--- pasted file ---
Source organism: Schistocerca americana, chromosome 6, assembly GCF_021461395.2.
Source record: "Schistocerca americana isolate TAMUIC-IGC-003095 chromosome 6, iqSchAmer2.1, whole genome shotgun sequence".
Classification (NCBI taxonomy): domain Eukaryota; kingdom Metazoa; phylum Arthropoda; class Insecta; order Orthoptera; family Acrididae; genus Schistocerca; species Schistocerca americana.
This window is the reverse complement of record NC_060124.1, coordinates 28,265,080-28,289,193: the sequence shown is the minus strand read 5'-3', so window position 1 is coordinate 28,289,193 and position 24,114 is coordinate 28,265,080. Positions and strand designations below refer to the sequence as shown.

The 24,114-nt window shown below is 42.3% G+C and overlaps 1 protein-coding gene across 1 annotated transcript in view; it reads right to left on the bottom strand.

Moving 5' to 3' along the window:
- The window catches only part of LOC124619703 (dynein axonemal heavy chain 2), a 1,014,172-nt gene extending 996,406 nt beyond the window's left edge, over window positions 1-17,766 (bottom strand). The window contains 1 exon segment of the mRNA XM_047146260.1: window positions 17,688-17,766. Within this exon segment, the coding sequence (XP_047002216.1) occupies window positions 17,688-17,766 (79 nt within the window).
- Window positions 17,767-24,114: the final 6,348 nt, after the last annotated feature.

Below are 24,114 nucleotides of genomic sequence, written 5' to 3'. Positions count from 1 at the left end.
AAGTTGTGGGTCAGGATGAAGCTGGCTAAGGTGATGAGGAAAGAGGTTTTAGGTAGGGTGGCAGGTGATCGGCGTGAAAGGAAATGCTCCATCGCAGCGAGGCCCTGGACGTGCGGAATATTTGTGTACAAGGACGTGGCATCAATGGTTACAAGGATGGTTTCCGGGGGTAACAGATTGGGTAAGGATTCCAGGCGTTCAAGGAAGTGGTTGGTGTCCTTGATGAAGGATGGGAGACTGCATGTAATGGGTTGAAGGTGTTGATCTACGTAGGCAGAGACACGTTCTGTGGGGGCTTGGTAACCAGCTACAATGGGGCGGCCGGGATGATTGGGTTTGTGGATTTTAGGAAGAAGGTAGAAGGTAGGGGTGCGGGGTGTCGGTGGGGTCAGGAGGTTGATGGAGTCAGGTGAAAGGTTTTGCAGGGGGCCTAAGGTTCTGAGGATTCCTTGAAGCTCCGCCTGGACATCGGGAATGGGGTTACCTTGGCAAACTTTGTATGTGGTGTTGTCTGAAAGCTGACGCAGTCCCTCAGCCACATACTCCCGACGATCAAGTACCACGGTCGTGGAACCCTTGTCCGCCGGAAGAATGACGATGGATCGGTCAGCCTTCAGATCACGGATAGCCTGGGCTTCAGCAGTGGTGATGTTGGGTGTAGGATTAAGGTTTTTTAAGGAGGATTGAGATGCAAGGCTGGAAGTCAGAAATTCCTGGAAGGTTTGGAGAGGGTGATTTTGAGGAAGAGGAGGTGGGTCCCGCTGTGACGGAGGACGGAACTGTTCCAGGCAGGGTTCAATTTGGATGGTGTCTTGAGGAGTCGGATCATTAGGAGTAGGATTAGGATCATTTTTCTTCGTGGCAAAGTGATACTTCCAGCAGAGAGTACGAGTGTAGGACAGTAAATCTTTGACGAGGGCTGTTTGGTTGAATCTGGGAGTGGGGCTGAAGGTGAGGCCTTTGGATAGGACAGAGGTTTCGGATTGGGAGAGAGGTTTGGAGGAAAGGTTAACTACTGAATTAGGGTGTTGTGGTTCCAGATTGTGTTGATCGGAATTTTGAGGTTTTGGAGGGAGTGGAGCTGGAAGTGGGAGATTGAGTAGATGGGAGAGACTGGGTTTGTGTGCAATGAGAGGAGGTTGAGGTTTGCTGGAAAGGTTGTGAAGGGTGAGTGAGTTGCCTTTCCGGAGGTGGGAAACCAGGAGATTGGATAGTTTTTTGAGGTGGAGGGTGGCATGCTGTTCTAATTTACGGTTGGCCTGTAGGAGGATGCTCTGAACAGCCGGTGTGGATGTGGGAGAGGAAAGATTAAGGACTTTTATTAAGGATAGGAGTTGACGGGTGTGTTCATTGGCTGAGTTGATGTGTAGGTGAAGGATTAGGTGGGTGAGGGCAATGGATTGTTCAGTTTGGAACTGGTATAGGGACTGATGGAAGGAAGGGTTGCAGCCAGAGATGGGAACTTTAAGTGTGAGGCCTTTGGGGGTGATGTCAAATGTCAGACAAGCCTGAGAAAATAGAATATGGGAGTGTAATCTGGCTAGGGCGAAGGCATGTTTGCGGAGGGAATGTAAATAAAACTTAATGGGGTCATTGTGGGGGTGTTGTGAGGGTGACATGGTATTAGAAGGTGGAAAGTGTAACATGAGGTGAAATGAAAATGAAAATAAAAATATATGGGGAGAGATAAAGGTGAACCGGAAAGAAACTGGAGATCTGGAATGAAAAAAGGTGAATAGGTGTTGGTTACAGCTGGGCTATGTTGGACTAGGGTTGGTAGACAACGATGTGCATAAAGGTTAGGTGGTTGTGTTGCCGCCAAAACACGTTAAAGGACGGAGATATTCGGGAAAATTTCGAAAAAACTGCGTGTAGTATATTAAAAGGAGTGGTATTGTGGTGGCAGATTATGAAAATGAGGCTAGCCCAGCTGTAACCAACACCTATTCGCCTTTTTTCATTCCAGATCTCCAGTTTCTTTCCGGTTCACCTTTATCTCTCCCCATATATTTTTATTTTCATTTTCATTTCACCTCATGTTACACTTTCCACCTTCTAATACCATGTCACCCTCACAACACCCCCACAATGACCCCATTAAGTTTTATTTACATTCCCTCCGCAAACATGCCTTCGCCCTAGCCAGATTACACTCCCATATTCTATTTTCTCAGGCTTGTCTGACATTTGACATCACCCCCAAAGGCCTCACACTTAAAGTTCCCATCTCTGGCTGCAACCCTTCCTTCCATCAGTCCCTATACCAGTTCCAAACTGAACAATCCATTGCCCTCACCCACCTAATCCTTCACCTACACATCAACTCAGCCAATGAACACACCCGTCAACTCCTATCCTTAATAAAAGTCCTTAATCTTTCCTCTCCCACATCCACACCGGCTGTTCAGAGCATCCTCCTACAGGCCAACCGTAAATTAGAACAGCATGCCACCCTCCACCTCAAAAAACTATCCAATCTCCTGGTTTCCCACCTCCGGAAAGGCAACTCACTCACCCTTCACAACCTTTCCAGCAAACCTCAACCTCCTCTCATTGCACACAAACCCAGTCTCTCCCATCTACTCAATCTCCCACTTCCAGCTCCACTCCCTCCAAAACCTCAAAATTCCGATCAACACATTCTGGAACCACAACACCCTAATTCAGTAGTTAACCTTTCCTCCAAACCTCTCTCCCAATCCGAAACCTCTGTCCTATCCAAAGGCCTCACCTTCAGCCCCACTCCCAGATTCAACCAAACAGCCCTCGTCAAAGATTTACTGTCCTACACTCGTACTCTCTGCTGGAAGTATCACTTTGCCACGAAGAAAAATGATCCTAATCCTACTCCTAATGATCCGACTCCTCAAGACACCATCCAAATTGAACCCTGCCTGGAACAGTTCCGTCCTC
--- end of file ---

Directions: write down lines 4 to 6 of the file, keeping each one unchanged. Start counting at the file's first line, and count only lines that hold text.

This window is the reverse complement of record NC_060124.1, coordinates 28,265,080-28,289,193: the sequence shown is the minus strand read 5'-3', so window position 1 is coordinate 28,289,193 and position 24,114 is coordinate 28,265,080. Positions and strand designations below refer to the sequence as shown.

The 24,114-nt window shown below is 42.3% G+C and overlaps 1 protein-coding gene across 1 annotated transcript in view; it reads right to left on the bottom strand.

Moving 5' to 3' along the window: